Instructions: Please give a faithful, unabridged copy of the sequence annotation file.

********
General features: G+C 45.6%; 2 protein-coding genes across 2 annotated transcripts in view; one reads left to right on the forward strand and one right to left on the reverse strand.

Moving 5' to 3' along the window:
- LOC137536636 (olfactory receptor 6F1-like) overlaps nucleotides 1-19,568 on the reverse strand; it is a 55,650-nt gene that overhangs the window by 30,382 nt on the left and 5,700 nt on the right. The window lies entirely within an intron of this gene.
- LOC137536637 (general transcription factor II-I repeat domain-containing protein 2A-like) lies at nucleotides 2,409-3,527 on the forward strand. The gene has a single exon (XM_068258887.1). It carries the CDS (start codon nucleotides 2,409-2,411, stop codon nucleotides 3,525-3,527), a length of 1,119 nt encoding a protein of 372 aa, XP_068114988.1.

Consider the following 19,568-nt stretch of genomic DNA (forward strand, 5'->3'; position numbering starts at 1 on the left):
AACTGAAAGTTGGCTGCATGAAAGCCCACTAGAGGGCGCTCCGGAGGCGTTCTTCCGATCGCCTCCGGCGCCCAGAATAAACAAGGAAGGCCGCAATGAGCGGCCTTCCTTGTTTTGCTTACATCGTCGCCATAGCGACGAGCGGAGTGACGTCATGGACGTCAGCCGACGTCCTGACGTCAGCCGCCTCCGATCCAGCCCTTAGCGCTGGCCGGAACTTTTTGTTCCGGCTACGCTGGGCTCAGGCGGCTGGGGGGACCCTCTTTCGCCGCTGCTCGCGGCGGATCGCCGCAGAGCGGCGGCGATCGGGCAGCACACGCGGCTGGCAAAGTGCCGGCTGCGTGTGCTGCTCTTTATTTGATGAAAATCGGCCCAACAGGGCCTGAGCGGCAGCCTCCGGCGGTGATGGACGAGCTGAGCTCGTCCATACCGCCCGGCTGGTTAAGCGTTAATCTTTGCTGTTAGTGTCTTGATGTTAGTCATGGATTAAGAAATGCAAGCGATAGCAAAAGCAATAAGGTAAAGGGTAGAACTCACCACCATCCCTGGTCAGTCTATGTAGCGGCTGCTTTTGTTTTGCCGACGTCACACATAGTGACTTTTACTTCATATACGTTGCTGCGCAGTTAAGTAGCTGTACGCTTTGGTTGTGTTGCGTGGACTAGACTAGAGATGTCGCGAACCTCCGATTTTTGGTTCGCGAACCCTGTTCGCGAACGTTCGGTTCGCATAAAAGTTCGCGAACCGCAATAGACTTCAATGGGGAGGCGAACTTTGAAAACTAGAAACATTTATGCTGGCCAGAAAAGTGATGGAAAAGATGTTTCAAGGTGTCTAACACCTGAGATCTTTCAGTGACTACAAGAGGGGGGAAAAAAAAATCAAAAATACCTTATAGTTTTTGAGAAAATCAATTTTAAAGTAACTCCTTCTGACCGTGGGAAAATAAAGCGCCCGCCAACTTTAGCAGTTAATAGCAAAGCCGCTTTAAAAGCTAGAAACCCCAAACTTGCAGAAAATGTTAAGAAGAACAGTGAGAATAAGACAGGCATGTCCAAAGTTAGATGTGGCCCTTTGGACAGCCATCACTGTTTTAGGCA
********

General features: G+C 45.6%; 2 protein-coding genes across 2 annotated transcripts in view; one reads left to right on the forward strand and one right to left on the reverse strand.

Moving 5' to 3' along the window:
- LOC137536636 (olfactory receptor 6F1-like) overlaps nucleotides 1-19,568 on the reverse strand; it is a 55,650-nt gene that overhangs the window by 30,382 nt on the left and 5,700 nt on the right. The window lies entirely within an intron of this gene.
- LOC137536637 (general transcription factor II-I repeat domain-containing protein 2A-like) lies at nucleotides 2,409-3,527 on the forward strand. The gene has a single exon (XM_068258887.1). It carries the CDS (start codon nucleotides 2,409-2,411, stop codon nucleotides 3,525-3,527), a length of 1,119 nt encoding a protein of 372 aa, XP_068114988.1.

Consider the following 19,568-nt stretch of genomic DNA (forward strand, 5'->3'; position numbering starts at 1 on the left):
AACTGAAAGTTGGCTGCATGAAAGCCCACTAGAGGGCGCTCCGGAGGCGTTCTTCCGATCGCCTCCGGCGCCCAGAATAAACAAGGAAGGCCGCAATGAGCGGCCTTCCTTGTTTTGCTTACATCGTCGCCATAGCGACGAGCGGAGTGACGTCATGGACGTCAGCCGACGTCCTGACGTCAGCCGCCTCCGATCCAGCCCTTAGCGCTGGCCGGAACTTTTTGTTCCGGCTACGCTGGGCTCAGGCGGCTGGGGGGACCCTCTTTCGCCGCTGCTCGCGGCGGATCGCCGCAGAGCGGCGGCGATCGGGCAGCACACGCGGCTGGCAAAGTGCCGGCTGCGTGTGCTGCTCTTTATTTGATGAAAATCGGCCCAACAGGGCCTGAGCGGCAGCCTCCGGCGGTGATGGACGAGCTGAGCTCGTCCATACCGCCCGGCTGGTTAAGCGTTAATCTTTGCTGTTAGTGTCTTGATGTTAGTCATGGATTAAGAAATGCAAGCGATAGCAAAAGCAATAAGGTAAAGGGTAGAACTCACCACCATCCCTGGTCAGTCTATGTAGCGGCTGCTTTTGTTTTGCCGACGTCACACATAGTGACTTTTACTTCATATACGTTGCTGCGCAGTTAAGTAGCTGTACGCTTTGGTTGTGTTGCGTGGACTAGACTAGAGATGTCGCGAACCTCCGATTTTTGGTTCGCGAACCCTGTTCGCGAACGTTCGGTTCGCATAAAAGTTCGCGAACCGCAATAGACTTCAATGGGGAGGCGAACTTTGAAAACTAGAAACATTTATGCTGGCCAGAAAAGTGATGGAAAAGATGTTTCAAGGTGTCTAACACCTGAGATCTTTCAGTGACTACAAGAGGGGGGAAAAAAAAATCAAAAATACCTTATAGTTTTTGAGAAAATCAATTTTAAAGTAACTCCTTCTGACCGTGGGAAAATAAAGCGCCCGCCAACTTTAGCAGTTAATAGCAAAGCCGCTTTAAAAGCTAGAAACCCCAAACTTGCAGAAAATGTTAAGAAGAACAGTGAGAATAAGACAGGCATGTCCAAAGTTAGATGTGGCCCTTTGGACAGCCATCACTGTTTTAGGCA